Helping Domestic Violence Survivors Thrive

By Helen Mitternight 

 “Why doesn’t she leave him?”

It’s a common question about a woman staying in an abusive relationship.  

What many people don’t understand are the barriers to leaving: the “battered woman” shelters that offer little privacy, rules that can be triggering to someone whose life has been ruthlessly controlled, and no place to bring the family pet, often the first victim in domestic violence. And for those who do escape, the shelters often offer respite for only 60 days.  

“After 60 days, you kind of sink or swim,” says Mackie Krawcheck Moore, founder of Thrive Saves Lives, which will offer transitional housing to domestic violence survivors. “A lot of women and children wind up homeless, in the streets, living in their cars or under a bridge. It gets to the point that they get so worn down that they return to the abuser because it’s better than life on the street.”  

Mackie says Thrive hopes to remove some of those barriers.  

“Our mission is to provide transition housing and holistic services and resources to women and children who are survivors of domestic violence. They can stay for up to a year,” she says.  

Thrive offered more traditional sheltering in Summerville when it began in June 2016, but Mackie says the goal has always been to offer longer-term housing and services. In the first year, she says, Thrive helped 105 women.  

Now, the group is in a bit of a relaunch, hoping to reopen next year with tiny shipping container houses clustered into a community that will offer survivors of domestic violence their own space to live and to heal. Mackie says the privacy is pivotal to her vision.  

“When you come from a domestic violence situation, most times you are being watched, controlled by the abuser, and you’re not able to make choices,” she says. “There is so much tension in the house that you can’t communicate with your children properly. After investigating what really works, it’s important for these women to have autonomy and to be able to communicate with their children without being interrupted. If you can get a little privacy with just your little family, then the healing begins so much more quickly and goes more in depth.” 

Often, that family includes pets, and leaving the abuser means leaving the pet.  

“A lot of times, women and children won’t leave because there’s nowhere to put the family pets,” Mackie says. “Dogs and cats are family members and they are such a comfort. To have to leave them is just trauma upon trauma.”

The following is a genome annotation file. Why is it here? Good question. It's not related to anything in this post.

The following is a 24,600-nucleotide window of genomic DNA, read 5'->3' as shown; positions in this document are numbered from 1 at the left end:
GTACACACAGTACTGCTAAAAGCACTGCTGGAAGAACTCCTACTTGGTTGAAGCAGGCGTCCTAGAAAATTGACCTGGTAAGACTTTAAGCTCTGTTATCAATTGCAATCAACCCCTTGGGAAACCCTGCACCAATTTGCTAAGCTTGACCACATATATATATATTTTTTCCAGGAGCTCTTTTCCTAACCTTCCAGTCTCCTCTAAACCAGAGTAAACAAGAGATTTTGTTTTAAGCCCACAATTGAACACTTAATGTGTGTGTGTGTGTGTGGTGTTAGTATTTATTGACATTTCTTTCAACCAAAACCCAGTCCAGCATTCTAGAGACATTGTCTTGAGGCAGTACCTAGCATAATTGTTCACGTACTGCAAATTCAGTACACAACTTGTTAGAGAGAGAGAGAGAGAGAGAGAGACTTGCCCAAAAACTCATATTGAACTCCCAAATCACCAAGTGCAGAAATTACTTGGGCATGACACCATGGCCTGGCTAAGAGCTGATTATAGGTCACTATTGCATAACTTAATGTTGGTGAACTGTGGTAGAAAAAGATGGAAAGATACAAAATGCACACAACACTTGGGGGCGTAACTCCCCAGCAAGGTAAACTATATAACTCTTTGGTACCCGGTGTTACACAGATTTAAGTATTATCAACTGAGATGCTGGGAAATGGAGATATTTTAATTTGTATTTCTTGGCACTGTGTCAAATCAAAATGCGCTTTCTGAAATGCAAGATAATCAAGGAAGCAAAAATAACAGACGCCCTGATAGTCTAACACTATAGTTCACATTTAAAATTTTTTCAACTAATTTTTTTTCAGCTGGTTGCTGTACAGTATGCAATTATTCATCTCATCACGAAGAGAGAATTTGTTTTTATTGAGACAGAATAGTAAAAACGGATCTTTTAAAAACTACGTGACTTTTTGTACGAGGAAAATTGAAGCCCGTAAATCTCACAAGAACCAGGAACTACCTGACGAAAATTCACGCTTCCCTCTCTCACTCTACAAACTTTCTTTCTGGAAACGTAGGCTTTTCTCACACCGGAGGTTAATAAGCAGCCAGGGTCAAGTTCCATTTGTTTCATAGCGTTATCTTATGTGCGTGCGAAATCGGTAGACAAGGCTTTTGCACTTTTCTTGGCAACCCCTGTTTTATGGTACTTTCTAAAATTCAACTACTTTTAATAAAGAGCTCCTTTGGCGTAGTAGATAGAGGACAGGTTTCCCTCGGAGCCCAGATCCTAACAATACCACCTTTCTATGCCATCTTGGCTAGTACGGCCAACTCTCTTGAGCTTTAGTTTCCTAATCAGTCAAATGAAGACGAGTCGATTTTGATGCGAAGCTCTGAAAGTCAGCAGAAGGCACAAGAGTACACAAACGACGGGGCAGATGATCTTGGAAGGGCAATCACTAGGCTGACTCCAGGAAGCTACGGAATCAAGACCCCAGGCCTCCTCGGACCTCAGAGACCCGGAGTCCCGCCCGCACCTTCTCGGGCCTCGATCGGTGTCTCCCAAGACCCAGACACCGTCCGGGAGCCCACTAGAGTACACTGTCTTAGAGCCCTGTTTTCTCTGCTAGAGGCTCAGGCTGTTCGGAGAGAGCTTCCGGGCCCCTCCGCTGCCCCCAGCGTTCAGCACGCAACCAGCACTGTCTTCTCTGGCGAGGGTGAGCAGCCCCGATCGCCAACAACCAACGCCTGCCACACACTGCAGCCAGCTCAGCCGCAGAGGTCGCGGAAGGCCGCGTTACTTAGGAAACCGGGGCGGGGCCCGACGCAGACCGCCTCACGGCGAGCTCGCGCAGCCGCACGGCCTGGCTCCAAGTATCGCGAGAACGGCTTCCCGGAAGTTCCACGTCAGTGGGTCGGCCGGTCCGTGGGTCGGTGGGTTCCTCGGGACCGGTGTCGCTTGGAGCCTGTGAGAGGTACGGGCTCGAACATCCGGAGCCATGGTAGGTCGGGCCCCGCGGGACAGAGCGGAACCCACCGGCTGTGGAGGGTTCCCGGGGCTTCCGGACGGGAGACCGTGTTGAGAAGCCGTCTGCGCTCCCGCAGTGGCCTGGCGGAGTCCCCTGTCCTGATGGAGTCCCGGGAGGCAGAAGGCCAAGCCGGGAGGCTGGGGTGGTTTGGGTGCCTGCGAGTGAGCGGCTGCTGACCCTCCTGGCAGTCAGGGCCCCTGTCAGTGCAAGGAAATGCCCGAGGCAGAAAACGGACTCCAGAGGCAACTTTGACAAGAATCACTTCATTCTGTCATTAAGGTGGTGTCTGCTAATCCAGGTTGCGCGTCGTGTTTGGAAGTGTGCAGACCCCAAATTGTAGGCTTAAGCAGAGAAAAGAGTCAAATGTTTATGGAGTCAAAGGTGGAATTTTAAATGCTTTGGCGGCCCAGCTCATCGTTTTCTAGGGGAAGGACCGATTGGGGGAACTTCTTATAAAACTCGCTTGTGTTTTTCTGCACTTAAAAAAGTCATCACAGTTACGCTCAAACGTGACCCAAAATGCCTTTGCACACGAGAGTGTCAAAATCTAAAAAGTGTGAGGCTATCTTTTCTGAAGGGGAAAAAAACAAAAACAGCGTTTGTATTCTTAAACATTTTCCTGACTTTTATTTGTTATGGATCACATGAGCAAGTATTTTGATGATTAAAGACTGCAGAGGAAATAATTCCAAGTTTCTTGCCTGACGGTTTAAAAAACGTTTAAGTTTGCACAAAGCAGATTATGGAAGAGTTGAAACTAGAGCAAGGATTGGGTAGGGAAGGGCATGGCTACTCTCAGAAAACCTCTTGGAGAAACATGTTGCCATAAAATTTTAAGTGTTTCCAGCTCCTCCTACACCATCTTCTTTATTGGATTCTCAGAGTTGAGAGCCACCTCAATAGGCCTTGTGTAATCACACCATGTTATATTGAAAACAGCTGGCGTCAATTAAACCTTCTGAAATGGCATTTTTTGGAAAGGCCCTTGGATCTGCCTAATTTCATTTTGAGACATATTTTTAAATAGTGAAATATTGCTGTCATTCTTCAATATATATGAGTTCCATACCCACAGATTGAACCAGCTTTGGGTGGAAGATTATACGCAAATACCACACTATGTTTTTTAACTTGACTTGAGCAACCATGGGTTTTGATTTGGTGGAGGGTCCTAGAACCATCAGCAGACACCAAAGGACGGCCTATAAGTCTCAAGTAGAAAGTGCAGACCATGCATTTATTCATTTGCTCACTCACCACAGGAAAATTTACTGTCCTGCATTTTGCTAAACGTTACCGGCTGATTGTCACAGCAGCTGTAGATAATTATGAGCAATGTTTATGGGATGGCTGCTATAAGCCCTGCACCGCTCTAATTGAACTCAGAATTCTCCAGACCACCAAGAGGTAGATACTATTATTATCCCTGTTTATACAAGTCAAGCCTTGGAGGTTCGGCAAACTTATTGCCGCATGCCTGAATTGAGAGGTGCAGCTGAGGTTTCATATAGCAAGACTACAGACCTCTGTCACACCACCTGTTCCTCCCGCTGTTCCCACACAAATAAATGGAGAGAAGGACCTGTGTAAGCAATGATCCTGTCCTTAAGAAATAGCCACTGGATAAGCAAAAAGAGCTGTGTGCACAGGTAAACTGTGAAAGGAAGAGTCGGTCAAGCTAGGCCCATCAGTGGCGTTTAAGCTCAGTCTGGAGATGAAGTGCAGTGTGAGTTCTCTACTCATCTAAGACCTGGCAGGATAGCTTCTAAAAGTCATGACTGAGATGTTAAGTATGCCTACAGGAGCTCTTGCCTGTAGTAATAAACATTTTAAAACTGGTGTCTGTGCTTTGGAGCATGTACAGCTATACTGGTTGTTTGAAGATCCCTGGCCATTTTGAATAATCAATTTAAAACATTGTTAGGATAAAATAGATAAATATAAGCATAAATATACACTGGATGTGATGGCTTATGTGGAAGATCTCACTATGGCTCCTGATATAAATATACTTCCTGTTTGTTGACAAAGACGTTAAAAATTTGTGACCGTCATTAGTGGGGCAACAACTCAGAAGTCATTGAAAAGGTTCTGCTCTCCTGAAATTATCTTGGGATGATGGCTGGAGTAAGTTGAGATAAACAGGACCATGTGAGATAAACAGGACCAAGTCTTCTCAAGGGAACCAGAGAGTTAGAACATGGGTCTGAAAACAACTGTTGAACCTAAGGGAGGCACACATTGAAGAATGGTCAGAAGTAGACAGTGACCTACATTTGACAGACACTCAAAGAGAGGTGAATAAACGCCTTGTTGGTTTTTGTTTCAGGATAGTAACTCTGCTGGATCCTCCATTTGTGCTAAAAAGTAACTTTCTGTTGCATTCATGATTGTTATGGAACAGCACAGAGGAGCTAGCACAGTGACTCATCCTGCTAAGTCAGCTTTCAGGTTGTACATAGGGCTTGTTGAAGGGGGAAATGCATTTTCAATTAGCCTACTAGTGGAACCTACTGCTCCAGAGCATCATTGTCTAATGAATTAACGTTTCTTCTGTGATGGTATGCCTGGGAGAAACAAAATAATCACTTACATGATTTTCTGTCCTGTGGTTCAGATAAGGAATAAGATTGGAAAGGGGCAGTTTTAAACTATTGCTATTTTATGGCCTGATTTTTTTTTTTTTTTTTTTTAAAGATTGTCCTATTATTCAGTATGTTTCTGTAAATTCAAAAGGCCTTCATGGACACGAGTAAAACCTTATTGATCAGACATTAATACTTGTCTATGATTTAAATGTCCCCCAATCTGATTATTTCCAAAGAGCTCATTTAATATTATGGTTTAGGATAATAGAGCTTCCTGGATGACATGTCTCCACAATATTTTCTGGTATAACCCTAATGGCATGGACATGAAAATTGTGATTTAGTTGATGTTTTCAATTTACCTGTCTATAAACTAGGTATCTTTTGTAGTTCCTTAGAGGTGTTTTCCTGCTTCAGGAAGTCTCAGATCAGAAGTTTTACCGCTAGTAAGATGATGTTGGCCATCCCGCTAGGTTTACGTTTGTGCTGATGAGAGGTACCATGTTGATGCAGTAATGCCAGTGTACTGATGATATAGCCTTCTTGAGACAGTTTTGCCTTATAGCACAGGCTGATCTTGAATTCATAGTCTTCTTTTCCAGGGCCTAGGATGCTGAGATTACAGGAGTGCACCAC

Some of the Thrive shipping container homes will have fenced backyards so that the residents can bring their pets, and Thrive has a facility that accepts animals.  

Beyond the immediate emergency, Mackie says Thrive will offer job training so that the residents can build independent lives.  

Mackie says one balancing act will be to provide an open community while still offering security against violent abusers.  

“We grapple with security a lot because some won’t advertise the address of a shelter, but these women are going into hiding and it’s like they’re the ones being punished and they’re the ones who did something wrong, and that message is really lousy,” Mackie says. “I’ve talked with some psychologists at the Veterans Administration, and they thought it would be a great fit to have veterans help with security around the property, for the ones who can handle it. It’s exciting because it’s employing veterans who are capable and are just really looking to give back themselves and maybe make a little money.” 

Mackie says the area desperately needs Thrive.  

“Charleston, in particular, needed this. There was no transitional housing or resources available for any survivor of domestic violence after they left the shelter,” she says. “For the tri-county area, we have 36 emergency beds at My Sister’s House, and that’s been it for about 750,000 residents. And Charleston and the surrounding areas are growing exponentially by the day. This affects everyone, from every economic level.” 

Mackie says she hopes to grow Thrive to include a gardening program and to offer branded products that will help teach the residents about business.  

“It is the perfect time to do this with #metoo. South Carolina’s a tough state, it’s still a good-old-boy state, and it changes very slowly. Nonetheless, we have to make a change.” 

How You Can Help 

 Go to, to: 

  •  Donate to the capital campaign.  
  •  Sign up for victim advocacy training, when available. That includes answering crisis calls and accompanying women to court.  
  • Volunteer to provide transportation to domestic abuse survivors.